WordPress, the GPL, and Thesis

Disclaimer: I’m not a lawyer. I don’t even play one on the internet. All of this post is speculation by a blogger.

WordPress, everyone’s favorite blogging platform, is released under the GNU GPL, an open source software license. The GPL is notable in that it not only requires that source code be made available, but that it stipulates that anyone may modify and redistribute that source code as long as the derivative works are also licensed under the GPL.

Mixed CashIs a theme integrated into WordPress closely enough that it’s required to be licensed under the GPL? This morning, Matt Mullenweg (creator of WordPress) posted a piece stating the “official” view that WordPress themes must be GPL.

How does this play with the premium (read: $$$) themes which are available for WordPress? I’m a big fan of Thesis (so much of a fan that I offer up that affiliate link), but a GPL-ed theme would wipe out the basic revenue model of “pay to use the theme.” There would still be opportunity for payment for services such as the excellent Thesis support forums, but the basic pay-to-use notion would be gone, since the code would be freely available from any number of sources.

I decided to pop the question of Thesis’ future to Chris Pearson (@pearsonified), the man behind DIYthemes which is the company that releases Thesis:

ahockley: Curious to see how this affects some premium themes, namely Thesis: http://bit.ly/txqE0 @pearsonified
pearsonified: @ahockley It won’t affect Thesis at all.
ahockley: @pearsonified Thanks for the reply… but… Thesis isn’t GPL, is it?
pearsonified: No
ahockley: @pearsonified So if Automattic says themes need to be GPL, and Thesis isn’t GPL, how does this not affect Thesis? Connect the dots for me
pearsonified: @ahockley Automattic says that, but they cannot and will not enforce it. Therefore, DIYthemes will continue to operate as normal.

Interesting way of handling the situation… sounds like Pearson isn’t planning to change his operation unless forced, and he’s confident that Automattic won’t press the issue.

Photo by stopnlook, used under Creative Commons licensing

  • http://JustinGolfs.com JustinS

    Too lazy to read Matt’s piece… are they trying to dictate that plugins also be GPL?

  • http://JustinGolfs.com JustinS

    Ok, I went and read the article. Seems to me that the same logic they use to justify requiring GPL for themes would also apply to plugins, perhaps even more so.

  • http://aaron.jorb.in Aaron Jorbin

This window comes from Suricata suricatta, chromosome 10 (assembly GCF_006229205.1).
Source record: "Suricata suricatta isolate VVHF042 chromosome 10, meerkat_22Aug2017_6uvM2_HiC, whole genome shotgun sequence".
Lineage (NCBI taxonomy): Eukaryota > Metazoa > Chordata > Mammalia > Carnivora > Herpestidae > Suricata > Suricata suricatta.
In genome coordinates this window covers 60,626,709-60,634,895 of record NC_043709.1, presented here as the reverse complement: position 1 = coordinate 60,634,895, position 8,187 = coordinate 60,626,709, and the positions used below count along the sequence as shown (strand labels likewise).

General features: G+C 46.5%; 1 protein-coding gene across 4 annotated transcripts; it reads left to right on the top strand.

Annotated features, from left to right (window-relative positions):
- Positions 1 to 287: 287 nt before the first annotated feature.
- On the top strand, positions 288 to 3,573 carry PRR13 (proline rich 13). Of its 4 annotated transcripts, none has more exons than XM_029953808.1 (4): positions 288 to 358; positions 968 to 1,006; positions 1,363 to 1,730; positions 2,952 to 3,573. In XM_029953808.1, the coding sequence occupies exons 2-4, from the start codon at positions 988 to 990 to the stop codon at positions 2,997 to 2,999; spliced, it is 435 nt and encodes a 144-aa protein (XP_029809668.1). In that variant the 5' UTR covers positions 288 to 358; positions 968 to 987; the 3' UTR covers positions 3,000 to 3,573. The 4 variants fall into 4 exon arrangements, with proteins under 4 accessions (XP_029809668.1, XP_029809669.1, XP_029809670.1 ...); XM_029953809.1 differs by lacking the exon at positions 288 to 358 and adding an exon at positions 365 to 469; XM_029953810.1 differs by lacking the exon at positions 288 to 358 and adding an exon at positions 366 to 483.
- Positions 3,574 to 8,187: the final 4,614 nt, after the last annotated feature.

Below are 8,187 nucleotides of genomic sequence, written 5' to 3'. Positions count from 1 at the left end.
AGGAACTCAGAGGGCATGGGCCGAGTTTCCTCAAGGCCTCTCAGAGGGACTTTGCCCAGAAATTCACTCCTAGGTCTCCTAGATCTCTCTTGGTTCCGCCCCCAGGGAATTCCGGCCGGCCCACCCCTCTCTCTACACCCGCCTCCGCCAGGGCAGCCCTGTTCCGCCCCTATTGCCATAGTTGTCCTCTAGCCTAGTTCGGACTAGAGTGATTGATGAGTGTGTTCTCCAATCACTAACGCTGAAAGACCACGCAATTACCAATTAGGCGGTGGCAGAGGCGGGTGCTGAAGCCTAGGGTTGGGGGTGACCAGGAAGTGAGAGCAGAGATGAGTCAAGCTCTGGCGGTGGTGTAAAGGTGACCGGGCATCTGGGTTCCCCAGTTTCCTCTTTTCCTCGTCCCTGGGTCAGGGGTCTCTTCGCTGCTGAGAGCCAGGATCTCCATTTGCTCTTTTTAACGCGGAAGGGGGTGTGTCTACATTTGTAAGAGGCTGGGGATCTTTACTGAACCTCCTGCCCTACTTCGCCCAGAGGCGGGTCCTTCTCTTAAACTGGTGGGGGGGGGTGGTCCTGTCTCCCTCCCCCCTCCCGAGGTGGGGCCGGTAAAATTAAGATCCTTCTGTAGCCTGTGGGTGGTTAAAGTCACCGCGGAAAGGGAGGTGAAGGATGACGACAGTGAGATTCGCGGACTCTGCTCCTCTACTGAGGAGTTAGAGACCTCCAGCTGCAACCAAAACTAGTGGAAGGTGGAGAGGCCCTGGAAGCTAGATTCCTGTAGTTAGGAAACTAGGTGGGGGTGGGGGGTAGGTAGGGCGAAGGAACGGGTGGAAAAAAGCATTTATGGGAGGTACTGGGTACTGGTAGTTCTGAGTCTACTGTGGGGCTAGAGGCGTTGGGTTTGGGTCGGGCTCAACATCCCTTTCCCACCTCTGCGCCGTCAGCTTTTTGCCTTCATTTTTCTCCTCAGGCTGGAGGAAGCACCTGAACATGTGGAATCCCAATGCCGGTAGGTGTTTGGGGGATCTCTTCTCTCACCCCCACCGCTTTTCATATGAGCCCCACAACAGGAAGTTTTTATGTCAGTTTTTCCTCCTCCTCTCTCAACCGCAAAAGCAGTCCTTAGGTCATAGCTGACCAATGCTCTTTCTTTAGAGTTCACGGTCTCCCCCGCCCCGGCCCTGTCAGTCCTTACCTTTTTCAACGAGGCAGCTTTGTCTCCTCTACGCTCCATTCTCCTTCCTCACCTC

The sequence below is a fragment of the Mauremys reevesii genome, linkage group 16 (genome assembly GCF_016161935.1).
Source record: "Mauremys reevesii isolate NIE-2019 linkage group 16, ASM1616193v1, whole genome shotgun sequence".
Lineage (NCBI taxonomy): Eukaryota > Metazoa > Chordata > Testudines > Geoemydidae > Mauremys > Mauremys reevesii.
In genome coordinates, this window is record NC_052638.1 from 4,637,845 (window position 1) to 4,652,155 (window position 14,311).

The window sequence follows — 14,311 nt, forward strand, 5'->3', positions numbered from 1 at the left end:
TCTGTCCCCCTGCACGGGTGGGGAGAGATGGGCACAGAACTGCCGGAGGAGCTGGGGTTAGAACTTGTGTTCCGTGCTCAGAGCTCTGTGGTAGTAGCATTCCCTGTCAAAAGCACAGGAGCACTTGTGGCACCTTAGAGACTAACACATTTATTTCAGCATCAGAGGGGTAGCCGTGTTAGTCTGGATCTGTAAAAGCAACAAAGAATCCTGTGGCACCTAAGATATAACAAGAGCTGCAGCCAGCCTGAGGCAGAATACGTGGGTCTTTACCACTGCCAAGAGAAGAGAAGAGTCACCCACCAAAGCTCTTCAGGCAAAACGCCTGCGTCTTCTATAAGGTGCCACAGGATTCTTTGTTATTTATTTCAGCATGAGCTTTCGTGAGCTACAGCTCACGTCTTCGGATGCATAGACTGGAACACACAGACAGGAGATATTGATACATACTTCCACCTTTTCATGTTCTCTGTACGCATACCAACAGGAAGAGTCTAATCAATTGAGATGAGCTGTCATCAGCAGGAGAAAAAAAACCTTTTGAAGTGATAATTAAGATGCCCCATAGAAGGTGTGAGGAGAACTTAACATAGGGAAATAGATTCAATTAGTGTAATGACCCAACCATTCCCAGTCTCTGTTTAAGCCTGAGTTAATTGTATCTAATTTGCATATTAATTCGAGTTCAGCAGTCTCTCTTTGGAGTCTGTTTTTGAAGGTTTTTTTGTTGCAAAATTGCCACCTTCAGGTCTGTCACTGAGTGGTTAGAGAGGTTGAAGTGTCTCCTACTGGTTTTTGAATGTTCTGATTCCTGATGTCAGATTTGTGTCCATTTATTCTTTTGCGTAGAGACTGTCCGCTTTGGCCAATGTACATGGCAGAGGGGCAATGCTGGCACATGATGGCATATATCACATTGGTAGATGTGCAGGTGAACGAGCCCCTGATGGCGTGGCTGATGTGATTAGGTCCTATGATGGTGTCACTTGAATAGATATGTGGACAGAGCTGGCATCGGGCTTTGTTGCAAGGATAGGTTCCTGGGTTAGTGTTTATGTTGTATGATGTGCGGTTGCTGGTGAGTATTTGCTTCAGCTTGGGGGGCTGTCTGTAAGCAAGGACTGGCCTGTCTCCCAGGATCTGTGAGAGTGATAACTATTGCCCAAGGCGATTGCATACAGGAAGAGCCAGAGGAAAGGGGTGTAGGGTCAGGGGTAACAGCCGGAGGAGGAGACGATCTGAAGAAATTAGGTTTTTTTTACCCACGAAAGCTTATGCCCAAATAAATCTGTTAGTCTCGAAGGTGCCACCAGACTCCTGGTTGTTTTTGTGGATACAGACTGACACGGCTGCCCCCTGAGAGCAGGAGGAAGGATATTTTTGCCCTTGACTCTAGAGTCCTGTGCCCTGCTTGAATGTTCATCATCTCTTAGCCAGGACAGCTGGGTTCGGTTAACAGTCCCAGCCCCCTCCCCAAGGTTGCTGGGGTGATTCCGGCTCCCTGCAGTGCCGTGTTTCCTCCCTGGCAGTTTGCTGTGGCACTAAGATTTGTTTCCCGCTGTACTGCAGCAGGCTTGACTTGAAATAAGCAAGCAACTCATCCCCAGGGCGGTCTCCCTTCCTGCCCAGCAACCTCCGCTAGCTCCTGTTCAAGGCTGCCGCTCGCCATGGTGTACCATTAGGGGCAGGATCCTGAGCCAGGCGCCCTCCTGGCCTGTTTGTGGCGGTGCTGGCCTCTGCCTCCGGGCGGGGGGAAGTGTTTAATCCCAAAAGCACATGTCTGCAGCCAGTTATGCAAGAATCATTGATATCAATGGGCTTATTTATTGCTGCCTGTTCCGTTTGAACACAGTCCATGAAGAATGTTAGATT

The interpretation by James Vasile of the Software Freedom Law Center is pretty straigtforward. The PHP of themes is required to be GPL, while the css, images and javascript does not. Thus Thesis is clearly in violation and needs to either get in compliance or risk a lawsuit that will be a lot more damagin to there revenue model than gpl compliance.

    @justinS Plugins, even more clearly than themes are derivative works and thus need to be licensed under the gpl in my not a lawyer opinion. I’ll leave the question of if it is just the php or also css, javascript, etc. that needs to be gpl up to the actual lawyers.

  • Pingback: WordPress Themes are GPL and Chris Pearson still acting like a bully » Mark Finch Thoughts()

  • Cory

    What stops someone (or many people) from taking Thesis and releasing it to the world. Can they use the same argument, DIYthemes cannot and will not enforce it?

  • Milio

    @Cory, since Thesis is not GPL it is not legally redistributable. Chris Pearson, the author, is a litigious jerk and will track you down and eat your spleen if you even consider using it in violation of his rules.

    • http://bloggervince.blogspot.com/ Vince

      But Thesis is a derivative work of WordPress and should come under GPL. As it was said, Thesis can never function without WordPress and so makes it a derivative work.

  • http://wordgrrls.com Laura

    I’m not a legal expert but it seems a simple solution for Thesis would be to branch out and become more than just a theme for WordPress. If Thesis had themes which also run on Blogger, Movable Type, Tumblr, etc then it would not have to be a derivative of WordPress would it? Instead it would be a product which stands on it’s own and includes WordPress in it’s options.

  • http://thesiscustomizationservice.com Harsh Agrawal

    I have been monitoring whole #thesiswp debate. Though being a Thesis skin dev. I still believe Matt was right till a point. Though the way he reacted on twitter was far away from professionalism and least expected from him. I will rather wait to see Matt filing a lawsuit against Thesis if he things he is also right legally. :)